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Thread: the creature

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    #21

    Re: the creature

    Jutfrank, what I'd like to know about is not "the object" as an abstracted concept, but rather about that as a generalized concept, meaning the same as objects.
    What I'd like to know is whether "the noun" (in F "the object") can generalize the same plural nouns ("objects") whatever countable noun it is if context permits.

    Of course I know "the object" in F is grammatical. I know from my teaching experience it's not a good use of English.
    But I must tell my students why it's not so.

    I said this in my previous reply:
    -Abaka said: The specifies lion (as an abstraction of lions) as opposed to other entities--- It seems to me that he is saying the specification is caused by the abstraction of lions and the opposition of the lion to other entities. If so, I agree with abaka.-

    "The object" in F is meant to be a generarized concept, but I cannot find anything opposed to "the object" in any upper class. In other words I cannot find any appropriate context. That made me judge "the object" in F as inappropriate.
    What do you think of my reasoning?

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    #22

    Re: the creature

    I still can't identify your question.

    Are you asking whether the object = objects?

    "The object" in F is meant to be a generarized concept, but I cannot find anything opposed to "the object" in any upper class. In other words I cannot find any appropriate context. That made me judge "the object" in F as inappropriate.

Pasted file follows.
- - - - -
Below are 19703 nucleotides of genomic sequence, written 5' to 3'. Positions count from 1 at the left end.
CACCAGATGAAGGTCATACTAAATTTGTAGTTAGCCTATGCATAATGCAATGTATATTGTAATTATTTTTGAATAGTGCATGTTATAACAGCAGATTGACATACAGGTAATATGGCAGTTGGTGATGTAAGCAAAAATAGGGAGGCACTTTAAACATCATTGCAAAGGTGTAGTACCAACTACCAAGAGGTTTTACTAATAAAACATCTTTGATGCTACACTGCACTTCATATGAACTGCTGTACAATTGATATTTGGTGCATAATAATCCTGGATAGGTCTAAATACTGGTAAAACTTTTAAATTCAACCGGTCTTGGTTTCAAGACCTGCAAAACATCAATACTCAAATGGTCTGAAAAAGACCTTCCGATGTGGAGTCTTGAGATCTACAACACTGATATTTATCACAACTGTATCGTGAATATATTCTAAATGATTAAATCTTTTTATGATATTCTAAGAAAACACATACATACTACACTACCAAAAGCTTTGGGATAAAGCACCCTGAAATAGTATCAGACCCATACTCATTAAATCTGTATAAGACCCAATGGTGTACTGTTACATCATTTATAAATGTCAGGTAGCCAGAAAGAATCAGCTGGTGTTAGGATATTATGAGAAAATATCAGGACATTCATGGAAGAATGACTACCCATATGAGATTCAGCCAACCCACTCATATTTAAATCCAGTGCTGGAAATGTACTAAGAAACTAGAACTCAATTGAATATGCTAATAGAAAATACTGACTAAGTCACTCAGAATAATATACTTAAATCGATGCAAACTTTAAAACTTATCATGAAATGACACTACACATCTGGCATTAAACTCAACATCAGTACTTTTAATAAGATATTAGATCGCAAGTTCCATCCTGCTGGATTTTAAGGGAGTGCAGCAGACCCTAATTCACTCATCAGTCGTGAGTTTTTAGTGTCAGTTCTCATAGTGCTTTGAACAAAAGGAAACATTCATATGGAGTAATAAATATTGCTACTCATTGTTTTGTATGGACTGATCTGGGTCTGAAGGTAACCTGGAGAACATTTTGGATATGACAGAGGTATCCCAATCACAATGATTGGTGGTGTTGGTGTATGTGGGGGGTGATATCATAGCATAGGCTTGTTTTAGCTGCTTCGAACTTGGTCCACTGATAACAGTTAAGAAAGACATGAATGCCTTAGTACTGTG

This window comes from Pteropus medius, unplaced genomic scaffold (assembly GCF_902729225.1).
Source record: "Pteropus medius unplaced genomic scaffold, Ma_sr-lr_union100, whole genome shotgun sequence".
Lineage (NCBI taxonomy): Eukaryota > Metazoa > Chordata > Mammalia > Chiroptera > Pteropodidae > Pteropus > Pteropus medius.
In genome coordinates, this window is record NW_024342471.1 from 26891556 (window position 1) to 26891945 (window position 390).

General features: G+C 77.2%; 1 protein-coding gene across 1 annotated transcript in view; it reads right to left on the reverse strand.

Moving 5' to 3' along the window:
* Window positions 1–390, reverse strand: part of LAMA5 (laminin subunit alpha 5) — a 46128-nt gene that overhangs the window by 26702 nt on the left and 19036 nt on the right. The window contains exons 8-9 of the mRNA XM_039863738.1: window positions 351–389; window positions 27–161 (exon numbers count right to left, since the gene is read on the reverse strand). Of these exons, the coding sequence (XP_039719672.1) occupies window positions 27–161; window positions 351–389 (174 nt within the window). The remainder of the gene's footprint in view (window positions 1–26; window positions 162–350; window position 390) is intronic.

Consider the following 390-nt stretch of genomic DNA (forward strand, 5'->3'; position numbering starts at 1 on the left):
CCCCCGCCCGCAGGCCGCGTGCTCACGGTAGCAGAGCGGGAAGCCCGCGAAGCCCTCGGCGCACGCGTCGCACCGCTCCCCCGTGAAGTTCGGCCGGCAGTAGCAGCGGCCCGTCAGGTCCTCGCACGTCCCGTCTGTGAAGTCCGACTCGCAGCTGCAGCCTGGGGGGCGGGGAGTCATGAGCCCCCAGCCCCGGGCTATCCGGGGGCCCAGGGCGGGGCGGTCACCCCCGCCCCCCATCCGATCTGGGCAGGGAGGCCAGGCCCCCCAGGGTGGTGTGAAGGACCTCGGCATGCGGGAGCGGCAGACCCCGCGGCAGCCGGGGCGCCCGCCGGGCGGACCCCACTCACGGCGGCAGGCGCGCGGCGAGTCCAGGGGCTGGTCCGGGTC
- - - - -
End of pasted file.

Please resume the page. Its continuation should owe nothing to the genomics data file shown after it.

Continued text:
What do you think of my reasoning?
    I don't understand any of this. If you meant The object as a generalized concept, why are you looking for an upper class? And why don't you know what it's in opposition to? You made up this sentence yourself, so how can you not know what it means?

    I've given you in post #20 what could be a very appropriate context.

    Sorry, I'm lost. Try one more time. Ask me a very clear and direct question, and I'll either answer it directly or tell you which part of the question doesn't make sense.
    Last edited by jutfrank; 05-Sep-2019 at 21:51.

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    #23

    Re: the creature

    Quote Originally Posted by jutfrank View Post
    I still can't identify your question.
    Are you asking whether the object = objects?
    Yes, I am.

    You said if you meant The object as a generalized concept, why are you looking for an upper class?
    -I said in my previous reply:
    I think it can be said that "the lion" is qualified for having "the", just because it's an abstracted (a generalized) concept, which is one and only entity. However, it's not that "the lion" as such is well used in any kind of sentence or discourse. Context, as you say, plays an important role, I think. For example, you rarely say, "The lion is a thing (or a creature)." (The upper class here is things, and the opposition seems unclear. --- However, you could say, "The lion is a wild animal (or a mammal)," as long as you prepare the suitable context. (Here the upper class is wild animals or mammals, and the opposition to them seems clear.)